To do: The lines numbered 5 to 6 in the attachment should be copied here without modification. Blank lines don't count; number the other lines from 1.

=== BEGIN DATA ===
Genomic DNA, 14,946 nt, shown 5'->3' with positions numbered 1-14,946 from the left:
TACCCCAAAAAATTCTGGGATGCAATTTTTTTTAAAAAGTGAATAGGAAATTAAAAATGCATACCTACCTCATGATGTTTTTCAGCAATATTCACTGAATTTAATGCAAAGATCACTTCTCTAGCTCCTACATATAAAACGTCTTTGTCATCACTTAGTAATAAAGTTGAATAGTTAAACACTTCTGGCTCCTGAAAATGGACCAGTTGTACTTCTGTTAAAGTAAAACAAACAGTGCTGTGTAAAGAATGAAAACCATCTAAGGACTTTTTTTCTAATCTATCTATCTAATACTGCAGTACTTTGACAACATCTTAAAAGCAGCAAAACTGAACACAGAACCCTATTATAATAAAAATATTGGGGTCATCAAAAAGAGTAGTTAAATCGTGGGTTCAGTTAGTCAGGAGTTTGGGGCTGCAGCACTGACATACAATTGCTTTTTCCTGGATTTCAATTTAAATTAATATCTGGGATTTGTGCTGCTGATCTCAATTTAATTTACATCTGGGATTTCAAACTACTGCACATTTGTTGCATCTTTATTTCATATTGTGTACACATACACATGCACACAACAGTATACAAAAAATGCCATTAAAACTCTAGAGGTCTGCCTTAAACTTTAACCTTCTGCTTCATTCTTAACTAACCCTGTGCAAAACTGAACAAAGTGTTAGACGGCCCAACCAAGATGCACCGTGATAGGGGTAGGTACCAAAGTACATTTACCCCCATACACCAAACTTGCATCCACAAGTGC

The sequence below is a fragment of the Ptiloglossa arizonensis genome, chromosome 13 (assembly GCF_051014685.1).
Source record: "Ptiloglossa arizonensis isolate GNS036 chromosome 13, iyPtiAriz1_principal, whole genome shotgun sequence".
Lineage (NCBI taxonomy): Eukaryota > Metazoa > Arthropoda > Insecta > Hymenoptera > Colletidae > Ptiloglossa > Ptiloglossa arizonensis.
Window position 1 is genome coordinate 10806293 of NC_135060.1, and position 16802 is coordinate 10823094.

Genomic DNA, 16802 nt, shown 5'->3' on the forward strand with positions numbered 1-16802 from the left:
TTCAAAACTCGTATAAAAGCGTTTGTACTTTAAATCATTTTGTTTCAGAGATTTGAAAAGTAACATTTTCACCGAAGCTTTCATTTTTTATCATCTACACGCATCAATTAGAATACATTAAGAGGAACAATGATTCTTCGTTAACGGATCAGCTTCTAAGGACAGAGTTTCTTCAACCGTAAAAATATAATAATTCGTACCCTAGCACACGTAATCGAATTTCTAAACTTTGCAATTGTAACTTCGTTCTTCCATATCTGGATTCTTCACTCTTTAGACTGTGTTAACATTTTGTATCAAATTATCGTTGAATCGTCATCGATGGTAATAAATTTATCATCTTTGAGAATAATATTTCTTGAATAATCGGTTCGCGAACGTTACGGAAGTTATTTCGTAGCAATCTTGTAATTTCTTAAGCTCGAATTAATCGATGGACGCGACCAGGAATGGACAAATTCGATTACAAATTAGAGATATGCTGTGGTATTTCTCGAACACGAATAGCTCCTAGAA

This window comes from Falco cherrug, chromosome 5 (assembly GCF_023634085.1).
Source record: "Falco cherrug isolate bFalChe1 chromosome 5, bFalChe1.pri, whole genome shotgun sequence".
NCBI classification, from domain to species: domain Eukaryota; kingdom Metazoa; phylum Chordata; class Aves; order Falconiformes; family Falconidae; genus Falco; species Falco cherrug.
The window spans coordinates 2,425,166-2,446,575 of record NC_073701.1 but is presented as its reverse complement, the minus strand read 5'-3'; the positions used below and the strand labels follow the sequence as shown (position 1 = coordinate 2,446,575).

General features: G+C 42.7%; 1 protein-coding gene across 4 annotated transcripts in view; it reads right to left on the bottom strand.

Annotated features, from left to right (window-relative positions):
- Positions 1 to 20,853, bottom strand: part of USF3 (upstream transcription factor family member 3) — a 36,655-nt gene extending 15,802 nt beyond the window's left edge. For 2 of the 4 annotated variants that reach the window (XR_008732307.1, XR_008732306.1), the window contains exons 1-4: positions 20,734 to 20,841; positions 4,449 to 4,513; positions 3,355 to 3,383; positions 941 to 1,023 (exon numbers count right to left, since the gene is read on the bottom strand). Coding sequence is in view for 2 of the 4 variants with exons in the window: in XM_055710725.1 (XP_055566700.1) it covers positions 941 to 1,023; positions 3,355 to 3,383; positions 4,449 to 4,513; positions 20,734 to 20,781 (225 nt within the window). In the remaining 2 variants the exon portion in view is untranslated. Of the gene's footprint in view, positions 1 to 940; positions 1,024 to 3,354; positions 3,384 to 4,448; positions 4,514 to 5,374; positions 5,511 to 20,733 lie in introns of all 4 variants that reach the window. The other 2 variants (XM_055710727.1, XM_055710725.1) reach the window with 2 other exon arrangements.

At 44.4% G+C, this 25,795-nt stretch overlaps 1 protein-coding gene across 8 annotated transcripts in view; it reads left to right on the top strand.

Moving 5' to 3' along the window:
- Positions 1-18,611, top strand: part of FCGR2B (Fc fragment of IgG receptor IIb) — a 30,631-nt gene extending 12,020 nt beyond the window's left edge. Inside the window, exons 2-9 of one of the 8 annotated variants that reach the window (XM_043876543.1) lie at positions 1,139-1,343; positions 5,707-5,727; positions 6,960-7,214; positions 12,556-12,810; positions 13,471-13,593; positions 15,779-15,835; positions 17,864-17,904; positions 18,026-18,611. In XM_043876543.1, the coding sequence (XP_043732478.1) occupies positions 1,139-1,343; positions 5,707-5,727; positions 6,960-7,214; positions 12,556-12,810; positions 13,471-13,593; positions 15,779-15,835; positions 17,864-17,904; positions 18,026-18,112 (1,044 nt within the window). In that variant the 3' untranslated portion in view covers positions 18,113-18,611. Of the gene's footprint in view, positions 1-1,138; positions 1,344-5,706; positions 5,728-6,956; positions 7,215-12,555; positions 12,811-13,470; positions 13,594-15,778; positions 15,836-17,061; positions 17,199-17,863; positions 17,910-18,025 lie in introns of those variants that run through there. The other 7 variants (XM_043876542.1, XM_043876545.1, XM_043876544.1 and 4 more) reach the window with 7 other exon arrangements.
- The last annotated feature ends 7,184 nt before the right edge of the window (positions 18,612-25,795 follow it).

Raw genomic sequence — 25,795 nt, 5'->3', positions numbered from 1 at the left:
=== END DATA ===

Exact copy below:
Lineage (NCBI taxonomy): Eukaryota > Metazoa > Arthropoda > Insecta > Hymenoptera > Colletidae > Ptiloglossa > Ptiloglossa arizonensis.
Window position 1 is genome coordinate 10806293 of NC_135060.1, and position 16802 is coordinate 10823094.